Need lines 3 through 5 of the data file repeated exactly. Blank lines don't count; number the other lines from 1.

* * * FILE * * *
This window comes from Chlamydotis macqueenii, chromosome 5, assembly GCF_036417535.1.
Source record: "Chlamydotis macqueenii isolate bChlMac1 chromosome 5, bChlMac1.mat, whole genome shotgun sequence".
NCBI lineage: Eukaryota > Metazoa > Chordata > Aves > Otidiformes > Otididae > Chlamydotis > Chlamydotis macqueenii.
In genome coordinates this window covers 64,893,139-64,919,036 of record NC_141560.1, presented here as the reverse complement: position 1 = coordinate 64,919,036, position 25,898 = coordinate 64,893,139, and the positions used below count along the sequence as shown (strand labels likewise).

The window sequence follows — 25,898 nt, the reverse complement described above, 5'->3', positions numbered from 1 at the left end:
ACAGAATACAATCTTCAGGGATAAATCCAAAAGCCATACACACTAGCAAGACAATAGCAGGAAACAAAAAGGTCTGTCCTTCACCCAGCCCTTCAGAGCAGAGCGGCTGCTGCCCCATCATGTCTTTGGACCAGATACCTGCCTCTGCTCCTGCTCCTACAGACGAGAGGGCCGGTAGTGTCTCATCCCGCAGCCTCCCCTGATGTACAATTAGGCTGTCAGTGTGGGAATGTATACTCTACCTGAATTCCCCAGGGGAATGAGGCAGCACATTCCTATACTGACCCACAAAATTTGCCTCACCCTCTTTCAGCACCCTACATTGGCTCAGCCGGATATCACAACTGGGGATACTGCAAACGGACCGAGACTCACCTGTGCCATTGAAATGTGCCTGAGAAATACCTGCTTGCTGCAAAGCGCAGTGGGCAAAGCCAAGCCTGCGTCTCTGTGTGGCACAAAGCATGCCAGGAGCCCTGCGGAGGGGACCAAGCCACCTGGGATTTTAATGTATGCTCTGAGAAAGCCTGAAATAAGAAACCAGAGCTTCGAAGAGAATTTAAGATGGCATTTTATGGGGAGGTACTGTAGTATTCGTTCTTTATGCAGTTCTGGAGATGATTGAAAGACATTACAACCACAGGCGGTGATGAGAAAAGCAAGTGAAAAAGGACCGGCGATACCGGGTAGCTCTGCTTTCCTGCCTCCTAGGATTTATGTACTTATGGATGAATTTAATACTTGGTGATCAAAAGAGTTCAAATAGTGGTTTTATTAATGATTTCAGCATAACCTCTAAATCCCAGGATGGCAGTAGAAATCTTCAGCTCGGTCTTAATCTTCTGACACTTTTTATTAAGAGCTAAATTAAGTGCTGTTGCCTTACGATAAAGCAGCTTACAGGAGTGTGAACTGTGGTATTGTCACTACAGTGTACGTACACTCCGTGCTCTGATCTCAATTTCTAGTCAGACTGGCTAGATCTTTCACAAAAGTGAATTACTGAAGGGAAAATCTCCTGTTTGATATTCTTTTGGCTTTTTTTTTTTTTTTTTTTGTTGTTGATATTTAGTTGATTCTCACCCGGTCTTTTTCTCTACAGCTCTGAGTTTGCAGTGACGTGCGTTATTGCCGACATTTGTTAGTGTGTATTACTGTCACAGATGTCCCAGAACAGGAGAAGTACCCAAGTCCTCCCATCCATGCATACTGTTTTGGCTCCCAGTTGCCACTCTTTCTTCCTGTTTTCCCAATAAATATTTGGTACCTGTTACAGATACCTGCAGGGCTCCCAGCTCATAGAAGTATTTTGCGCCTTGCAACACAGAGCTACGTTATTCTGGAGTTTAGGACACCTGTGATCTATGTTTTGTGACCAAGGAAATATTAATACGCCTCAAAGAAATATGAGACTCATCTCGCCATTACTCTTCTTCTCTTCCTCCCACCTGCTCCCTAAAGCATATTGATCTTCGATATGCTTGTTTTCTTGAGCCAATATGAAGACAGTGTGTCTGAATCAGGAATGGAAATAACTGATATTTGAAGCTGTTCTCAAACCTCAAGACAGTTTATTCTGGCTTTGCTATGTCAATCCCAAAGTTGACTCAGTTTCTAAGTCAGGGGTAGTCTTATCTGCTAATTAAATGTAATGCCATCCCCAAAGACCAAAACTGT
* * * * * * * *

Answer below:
NCBI lineage: Eukaryota > Metazoa > Chordata > Aves > Otidiformes > Otididae > Chlamydotis > Chlamydotis macqueenii.
In genome coordinates this window covers 64,893,139-64,919,036 of record NC_141560.1, presented here as the reverse complement: position 1 = coordinate 64,919,036, position 25,898 = coordinate 64,893,139, and the positions used below count along the sequence as shown (strand labels likewise).

The window sequence follows — 25,898 nt, the reverse complement described above, 5'->3', positions numbered from 1 at the left end: